“The difference between coffee and espresso is, there’s high-pressure water forced through the coffee,” the Commonplace owner said. “It basically was only pushing a small amount of pressure through the coffee.”

Ergo, it was sending out coffee-flavored water, rather than the little oil droplets that high pressure causes, trapping the coffee fragrance in a very oily and viscous blend.

“We ended up donating some equipment to her because her equipment was in such bad shape,” Fairchild said.

The coffeehouse is one of six small businesses that Stearns will seek to turn around, in 27 days apiece.

“That was kind of a goal Glenn Stearns set for himself,” Fairchild said. As Stearns said, the average small business in America has just 27 days in cash reserves — and if it can’t turn it around in 27 days, they’ll never be able to.

As the episode with Fairchild providing advice was filmed in July, did the owner turn things around? Viewers will have to tune in to find out — including Fairchild, who hasn’t seen the finished product.

However, as he said, he’s continuing for a year as a consultant.

“I got to work with a wonderful coffee shop owner who is so kind to her guests,” Fairchild said. “There’s no question she could surpass her dreams.”

Stearns has made “Undercover Billionaire” a fixture in the Wednesday night lineup on Discovery.

In its first season, Stearns bet big that the American dream was still alive and well, by allowing himself to be stripped of his name, wealth and contacts. Only having $100 in his pocket, Stearns was dropped into a brand new city to see if he could build a million-dollar company in 90 days.

For its second season, inspired by the bet Stearns made — and won — three new entrepreneurs have stepped forward to embark on the same audacious challenge.

Real estate investor Grant Cardone, technology fund CEO Monique Idlett-Mosley and self-styled serial entrepreneur Elaine Culotti each are betting $1 million that they can go undercover in three different cities with just $100 apiece and top the million-dollar mark in 90 days.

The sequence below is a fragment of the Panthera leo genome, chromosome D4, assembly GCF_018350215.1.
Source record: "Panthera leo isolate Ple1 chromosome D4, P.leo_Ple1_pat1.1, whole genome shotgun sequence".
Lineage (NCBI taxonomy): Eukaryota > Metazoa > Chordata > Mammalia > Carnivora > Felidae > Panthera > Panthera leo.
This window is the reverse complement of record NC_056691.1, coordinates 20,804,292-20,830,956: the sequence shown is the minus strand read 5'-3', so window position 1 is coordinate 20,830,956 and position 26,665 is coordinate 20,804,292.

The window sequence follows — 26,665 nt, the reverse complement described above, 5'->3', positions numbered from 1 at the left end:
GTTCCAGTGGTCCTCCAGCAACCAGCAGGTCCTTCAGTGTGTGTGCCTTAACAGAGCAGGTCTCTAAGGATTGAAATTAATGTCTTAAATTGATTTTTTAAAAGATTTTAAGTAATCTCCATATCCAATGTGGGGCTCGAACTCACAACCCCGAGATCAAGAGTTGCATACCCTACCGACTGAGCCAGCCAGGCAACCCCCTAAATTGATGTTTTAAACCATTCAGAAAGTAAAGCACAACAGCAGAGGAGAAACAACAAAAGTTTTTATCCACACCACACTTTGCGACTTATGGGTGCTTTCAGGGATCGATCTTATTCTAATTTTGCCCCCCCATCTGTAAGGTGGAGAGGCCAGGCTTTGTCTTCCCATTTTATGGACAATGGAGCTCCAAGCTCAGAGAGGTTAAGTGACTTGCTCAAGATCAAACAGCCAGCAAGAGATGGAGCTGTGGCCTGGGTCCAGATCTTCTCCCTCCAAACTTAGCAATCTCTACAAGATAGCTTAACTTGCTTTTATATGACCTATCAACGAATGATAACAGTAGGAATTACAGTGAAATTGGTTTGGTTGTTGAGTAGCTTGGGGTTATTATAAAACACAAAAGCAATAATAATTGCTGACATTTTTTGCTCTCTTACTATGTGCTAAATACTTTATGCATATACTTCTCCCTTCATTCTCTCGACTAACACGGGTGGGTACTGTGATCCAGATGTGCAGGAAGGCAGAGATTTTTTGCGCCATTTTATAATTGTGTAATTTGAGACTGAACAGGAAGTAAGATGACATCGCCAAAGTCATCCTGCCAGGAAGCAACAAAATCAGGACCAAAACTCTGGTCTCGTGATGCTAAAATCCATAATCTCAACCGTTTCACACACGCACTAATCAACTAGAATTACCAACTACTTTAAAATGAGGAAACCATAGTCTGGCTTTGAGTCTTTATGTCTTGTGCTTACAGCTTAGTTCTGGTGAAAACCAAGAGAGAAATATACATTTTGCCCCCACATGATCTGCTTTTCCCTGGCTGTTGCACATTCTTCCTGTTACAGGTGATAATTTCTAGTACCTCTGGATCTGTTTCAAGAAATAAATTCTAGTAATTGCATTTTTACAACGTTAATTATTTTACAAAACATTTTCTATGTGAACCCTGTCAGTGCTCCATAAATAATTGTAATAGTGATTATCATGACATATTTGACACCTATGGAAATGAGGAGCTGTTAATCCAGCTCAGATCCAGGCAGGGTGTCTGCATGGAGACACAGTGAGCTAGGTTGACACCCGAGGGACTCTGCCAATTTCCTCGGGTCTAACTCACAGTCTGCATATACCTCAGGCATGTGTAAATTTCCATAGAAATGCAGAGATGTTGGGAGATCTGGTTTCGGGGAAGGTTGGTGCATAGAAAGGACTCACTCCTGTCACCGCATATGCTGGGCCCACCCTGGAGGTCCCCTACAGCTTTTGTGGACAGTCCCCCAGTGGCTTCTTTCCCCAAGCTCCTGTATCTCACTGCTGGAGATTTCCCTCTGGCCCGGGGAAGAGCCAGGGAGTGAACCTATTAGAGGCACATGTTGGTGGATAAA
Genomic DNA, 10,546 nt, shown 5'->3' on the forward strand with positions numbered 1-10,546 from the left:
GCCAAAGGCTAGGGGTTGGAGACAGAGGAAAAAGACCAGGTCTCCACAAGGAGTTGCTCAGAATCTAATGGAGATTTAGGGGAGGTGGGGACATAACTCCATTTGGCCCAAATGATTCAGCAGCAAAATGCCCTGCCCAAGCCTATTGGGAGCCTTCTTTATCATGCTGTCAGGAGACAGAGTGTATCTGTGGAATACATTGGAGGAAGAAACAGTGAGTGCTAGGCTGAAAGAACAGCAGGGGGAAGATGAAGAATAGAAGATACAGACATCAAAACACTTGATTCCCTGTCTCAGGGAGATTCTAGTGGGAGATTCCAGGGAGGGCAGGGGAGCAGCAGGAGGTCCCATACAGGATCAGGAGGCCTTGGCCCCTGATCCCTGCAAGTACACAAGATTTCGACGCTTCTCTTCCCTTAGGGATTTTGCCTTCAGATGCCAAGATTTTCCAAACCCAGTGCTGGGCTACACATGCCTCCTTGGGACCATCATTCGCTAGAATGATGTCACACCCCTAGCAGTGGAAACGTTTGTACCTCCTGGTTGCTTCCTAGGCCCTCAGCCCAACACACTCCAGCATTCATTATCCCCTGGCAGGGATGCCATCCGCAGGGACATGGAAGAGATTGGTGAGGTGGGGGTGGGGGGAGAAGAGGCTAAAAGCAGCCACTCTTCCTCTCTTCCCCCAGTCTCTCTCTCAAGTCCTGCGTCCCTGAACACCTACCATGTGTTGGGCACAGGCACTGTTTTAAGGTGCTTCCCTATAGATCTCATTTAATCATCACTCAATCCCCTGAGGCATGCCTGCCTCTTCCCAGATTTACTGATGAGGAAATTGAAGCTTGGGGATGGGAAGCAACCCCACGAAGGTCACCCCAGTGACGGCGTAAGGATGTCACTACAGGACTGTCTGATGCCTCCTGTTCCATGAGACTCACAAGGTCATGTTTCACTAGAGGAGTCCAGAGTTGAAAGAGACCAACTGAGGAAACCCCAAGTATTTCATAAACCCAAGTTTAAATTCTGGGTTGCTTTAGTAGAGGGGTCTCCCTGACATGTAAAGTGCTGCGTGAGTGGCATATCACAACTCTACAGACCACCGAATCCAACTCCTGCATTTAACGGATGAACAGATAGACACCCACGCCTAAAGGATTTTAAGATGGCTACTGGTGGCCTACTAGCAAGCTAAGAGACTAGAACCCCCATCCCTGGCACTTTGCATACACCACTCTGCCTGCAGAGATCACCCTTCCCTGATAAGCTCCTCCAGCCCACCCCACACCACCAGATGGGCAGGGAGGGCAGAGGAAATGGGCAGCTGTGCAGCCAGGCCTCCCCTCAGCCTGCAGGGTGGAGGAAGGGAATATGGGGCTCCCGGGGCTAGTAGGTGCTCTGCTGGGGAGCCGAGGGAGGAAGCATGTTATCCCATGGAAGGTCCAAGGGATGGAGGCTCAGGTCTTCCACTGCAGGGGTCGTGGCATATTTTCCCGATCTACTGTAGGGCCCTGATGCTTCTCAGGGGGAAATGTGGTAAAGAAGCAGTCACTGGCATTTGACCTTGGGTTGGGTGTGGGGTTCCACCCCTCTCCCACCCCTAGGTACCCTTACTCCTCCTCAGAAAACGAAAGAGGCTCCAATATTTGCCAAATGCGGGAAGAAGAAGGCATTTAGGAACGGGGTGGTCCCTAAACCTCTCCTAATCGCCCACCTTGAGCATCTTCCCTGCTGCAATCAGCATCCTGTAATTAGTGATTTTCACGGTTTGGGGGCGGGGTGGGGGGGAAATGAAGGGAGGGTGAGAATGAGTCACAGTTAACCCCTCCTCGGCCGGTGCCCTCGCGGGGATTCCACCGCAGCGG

That’s what viewers will see Wednesday nights at 8 p.m., followed by “Comeback City” at 10.

Both shows are in the genre of reality television, with entrepreneurs hiding their identities at 8 p.m. ala CBS-TV’s “Undercover Boss,” followed by a show that, at least in the first week, may remind viewers of cooking-themed reality shows on Food Network or Fox.

Fairchild hoped he wasn’t doing “Coffee Shop Nightmares” on Discovery, though he felt “they were putting me into that position on camera.”

He said he “kind of called” for the cameras to stop rolling, but conceded, “they could have captured all that.”

“The original shot was to have me using her equipment,” Fairchild said. “I get two or three steps in and I find out we don’t have the tools” to produce a good cup of espresso.

In the end, he said, friendships developed — as well as an opportunity to tell viewers about his dreams a couple hours out of Erie.

“There were two or three times when I was very much able to address the camera,” Fairchild said.

It wasn’t just to address how inferior the coffee was.

“By way of introduction they asked about the history of our company,” Fairchild said. “So I was able to give a nod to Indiana and to Pittsburgh.”

Discovery is seen in Indiana on Comcast Channel 47, AT&T Channel 278 and DISH Channel 182.